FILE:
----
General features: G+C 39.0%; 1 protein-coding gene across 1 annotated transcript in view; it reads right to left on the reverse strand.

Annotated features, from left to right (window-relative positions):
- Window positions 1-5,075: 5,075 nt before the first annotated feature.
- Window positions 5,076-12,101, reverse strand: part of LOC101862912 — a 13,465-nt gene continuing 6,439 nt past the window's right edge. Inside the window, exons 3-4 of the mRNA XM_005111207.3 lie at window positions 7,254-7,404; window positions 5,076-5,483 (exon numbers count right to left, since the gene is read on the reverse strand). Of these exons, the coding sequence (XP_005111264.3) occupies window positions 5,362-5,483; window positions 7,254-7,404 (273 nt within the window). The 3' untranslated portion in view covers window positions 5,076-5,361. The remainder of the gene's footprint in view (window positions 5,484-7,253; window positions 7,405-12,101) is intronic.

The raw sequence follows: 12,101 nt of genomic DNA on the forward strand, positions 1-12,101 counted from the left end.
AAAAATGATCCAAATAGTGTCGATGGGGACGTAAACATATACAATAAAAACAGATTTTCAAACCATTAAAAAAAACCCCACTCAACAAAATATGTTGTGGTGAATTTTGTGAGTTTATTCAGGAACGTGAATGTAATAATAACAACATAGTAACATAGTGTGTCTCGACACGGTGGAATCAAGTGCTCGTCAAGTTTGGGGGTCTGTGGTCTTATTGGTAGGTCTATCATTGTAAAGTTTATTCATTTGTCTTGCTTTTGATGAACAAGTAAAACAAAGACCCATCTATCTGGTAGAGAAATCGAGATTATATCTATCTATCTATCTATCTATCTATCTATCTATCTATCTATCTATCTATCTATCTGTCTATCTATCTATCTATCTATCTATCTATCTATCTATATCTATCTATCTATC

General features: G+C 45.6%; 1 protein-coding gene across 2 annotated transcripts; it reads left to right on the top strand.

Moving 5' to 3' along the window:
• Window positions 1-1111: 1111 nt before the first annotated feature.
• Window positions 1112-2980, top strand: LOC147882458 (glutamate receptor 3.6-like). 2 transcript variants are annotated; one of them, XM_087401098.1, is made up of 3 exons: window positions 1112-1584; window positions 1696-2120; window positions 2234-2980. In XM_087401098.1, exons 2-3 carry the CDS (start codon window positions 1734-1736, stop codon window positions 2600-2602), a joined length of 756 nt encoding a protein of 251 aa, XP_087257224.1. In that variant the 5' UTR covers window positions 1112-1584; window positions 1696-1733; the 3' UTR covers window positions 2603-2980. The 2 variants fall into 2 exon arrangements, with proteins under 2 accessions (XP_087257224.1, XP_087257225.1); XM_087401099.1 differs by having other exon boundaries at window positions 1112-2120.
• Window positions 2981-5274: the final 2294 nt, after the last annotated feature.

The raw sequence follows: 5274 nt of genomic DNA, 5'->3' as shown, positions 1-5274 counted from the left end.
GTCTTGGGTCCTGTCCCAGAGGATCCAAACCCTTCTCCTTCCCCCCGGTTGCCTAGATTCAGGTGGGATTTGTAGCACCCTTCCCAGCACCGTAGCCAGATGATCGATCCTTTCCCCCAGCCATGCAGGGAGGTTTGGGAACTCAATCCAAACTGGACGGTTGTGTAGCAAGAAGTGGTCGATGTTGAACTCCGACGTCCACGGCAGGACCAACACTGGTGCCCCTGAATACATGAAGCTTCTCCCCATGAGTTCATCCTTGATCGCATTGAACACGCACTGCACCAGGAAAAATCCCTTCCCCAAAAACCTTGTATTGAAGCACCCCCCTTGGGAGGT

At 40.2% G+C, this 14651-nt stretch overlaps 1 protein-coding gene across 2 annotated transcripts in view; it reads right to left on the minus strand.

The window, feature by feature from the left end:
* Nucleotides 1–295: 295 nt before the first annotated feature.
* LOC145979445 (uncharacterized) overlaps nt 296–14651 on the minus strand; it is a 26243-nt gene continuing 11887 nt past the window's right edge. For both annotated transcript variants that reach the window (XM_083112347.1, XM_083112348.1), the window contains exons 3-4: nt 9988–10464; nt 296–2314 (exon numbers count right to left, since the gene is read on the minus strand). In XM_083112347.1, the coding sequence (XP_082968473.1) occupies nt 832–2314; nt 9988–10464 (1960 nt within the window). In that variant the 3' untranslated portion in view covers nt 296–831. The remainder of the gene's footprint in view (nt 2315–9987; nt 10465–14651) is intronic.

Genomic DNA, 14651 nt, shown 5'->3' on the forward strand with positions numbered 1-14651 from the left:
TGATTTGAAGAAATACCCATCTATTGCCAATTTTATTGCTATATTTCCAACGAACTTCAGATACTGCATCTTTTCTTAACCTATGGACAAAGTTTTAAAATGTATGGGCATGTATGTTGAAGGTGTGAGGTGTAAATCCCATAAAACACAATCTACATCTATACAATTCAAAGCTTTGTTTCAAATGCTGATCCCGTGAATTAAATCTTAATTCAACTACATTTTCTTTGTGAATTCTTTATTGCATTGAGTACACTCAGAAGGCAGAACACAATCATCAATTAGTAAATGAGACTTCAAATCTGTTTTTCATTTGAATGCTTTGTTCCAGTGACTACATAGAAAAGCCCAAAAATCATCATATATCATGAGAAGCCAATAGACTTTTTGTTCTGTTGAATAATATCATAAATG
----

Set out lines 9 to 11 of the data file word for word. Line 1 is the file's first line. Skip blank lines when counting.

• Window positions 1-1111: 1111 nt before the first annotated feature.
• Window positions 1112-2980, top strand: LOC147882458 (glutamate receptor 3.6-like). 2 transcript variants are annotated; one of them, XM_087401098.1, is made up of 3 exons: window positions 1112-1584; window positions 1696-2120; window positions 2234-2980. In XM_087401098.1, exons 2-3 carry the CDS (start codon window positions 1734-1736, stop codon window positions 2600-2602), a joined length of 756 nt encoding a protein of 251 aa, XP_087257224.1. In that variant the 5' UTR covers window positions 1112-1584; window positions 1696-1733; the 3' UTR covers window positions 2603-2980. The 2 variants fall into 2 exon arrangements, with proteins under 2 accessions (XP_087257224.1, XP_087257225.1); XM_087401099.1 differs by having other exon boundaries at window positions 1112-2120.
• Window positions 2981-5274: the final 2294 nt, after the last annotated feature.